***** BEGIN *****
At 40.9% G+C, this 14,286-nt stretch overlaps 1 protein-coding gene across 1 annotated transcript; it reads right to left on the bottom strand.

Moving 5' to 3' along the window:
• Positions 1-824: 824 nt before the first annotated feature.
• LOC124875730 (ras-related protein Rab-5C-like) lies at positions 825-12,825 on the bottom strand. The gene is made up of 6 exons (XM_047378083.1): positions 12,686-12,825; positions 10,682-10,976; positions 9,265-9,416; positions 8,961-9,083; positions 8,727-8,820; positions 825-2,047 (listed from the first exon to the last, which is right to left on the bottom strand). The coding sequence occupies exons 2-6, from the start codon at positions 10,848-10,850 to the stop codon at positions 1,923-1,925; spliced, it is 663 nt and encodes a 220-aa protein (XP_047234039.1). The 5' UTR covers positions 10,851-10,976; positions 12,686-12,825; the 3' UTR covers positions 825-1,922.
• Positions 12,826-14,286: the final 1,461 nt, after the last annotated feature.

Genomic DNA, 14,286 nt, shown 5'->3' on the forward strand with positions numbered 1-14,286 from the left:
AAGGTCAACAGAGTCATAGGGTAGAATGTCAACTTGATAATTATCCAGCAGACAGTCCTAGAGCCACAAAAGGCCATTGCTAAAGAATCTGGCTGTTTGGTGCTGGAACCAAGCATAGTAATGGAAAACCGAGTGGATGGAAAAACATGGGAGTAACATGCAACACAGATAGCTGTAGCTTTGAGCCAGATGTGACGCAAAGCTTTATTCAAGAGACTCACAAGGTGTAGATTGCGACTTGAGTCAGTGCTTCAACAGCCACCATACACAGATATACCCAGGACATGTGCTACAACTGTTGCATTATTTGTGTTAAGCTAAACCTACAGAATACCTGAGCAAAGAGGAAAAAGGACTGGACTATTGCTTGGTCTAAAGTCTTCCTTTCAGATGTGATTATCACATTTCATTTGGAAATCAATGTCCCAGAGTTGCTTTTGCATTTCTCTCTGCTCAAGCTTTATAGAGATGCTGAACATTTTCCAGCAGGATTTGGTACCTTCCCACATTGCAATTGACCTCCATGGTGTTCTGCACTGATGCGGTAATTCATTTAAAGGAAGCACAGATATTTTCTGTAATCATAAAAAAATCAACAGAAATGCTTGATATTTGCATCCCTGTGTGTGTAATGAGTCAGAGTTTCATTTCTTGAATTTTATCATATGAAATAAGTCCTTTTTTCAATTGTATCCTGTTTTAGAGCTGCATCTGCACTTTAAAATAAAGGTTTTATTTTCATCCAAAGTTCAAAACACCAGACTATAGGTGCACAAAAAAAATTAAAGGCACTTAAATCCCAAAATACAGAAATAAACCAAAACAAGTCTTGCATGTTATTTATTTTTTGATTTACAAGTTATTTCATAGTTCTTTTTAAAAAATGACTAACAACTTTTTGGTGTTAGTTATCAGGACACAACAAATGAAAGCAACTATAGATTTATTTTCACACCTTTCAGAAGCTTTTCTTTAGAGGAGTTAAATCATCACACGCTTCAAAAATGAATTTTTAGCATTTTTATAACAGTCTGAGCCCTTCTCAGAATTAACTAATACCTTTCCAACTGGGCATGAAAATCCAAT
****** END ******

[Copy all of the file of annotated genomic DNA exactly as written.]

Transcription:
At 40.9% G+C, this 14,286-nt stretch overlaps 1 protein-coding gene across 1 annotated transcript; it reads right to left on the bottom strand.

Moving 5' to 3' along the window:
• Positions 1-824: 824 nt before the first annotated feature.
• LOC124875730 (ras-related protein Rab-5C-like) lies at positions 825-12,825 on the bottom strand. The gene is made up of 6 exons (XM_047378083.1): positions 12,686-12,825; positions 10,682-10,976; positions 9,265-9,416; positions 8,961-9,083; positions 8,727-8,820; positions 825-2,047 (listed from the first exon to the last, which is right to left on the bottom strand). The coding sequence occupies exons 2-6, from the start codon at positions 10,848-10,850 to the stop codon at positions 1,923-1,925; spliced, it is 663 nt and encodes a 220-aa protein (XP_047234039.1). The 5' UTR covers positions 10,851-10,976; positions 12,686-12,825; the 3' UTR covers positions 825-1,922.
• Positions 12,826-14,286: the final 1,461 nt, after the last annotated feature.

Genomic DNA, 14,286 nt, shown 5'->3' on the forward strand with positions numbered 1-14,286 from the left:
AAGGTCAACAGAGTCATAGGGTAGAATGTCAACTTGATAATTATCCAGCAGACAGTCCTAGAGCCACAAAAGGCCATTGCTAAAGAATCTGGCTGTTTGGTGCTGGAACCAAGCATAGTAATGGAAAACCGAGTGGATGGAAAAACATGGGAGTAACATGCAACACAGATAGCTGTAGCTTTGAGCCAGATGTGACGCAAAGCTTTATTCAAGAGACTCACAAGGTGTAGATTGCGACTTGAGTCAGTGCTTCAACAGCCACCATACACAGATATACCCAGGACATGTGCTACAACTGTTGCATTATTTGTGTTAAGCTAAACCTACAGAATACCTGAGCAAAGAGGAAAAAGGACTGGACTATTGCTTGGTCTAAAGTCTTCCTTTCAGATGTGATTATCACATTTCATTTGGAAATCAATGTCCCAGAGTTGCTTTTGCATTTCTCTCTGCTCAAGCTTTATAGAGATGCTGAACATTTTCCAGCAGGATTTGGTACCTTCCCACATTGCAATTGACCTCCATGGTGTTCTGCACTGATGCGGTAATTCATTTAAAGGAAGCACAGATATTTTCTGTAATCATAAAAAAATCAACAGAAATGCTTGATATTTGCATCCCTGTGTGTGTAATGAGTCAGAGTTTCATTTCTTGAATTTTATCATATGAAATAAGTCCTTTTTTCAATTGTATCCTGTTTTAGAGCTGCATCTGCACTTTAAAATAAAGGTTTTATTTTCATCCAAAGTTCAAAACACCAGACTATAGGTGCACAAAAAAAATTAAAGGCACTTAAATCCCAAAATACAGAAATAAACCAAAACAAGTCTTGCATGTTATTTATTTTTTGATTTACAAGTTATTTCATAGTTCTTTTTAAAAAATGACTAACAACTTTTTGGTGTTAGTTATCAGGACACAACAAATGAAAGCAACTATAGATTTATTTTCACACCTTTCAGAAGCTTTTCTTTAGAGGAGTTAAATCATCACACGCTTCAAAAATGAATTTTTAGCATTTTTATAACAGTCTGAGCCCTTCTCAGAATTAACTAATACCTTTCCAACTGGGCATGAAAATCCAAT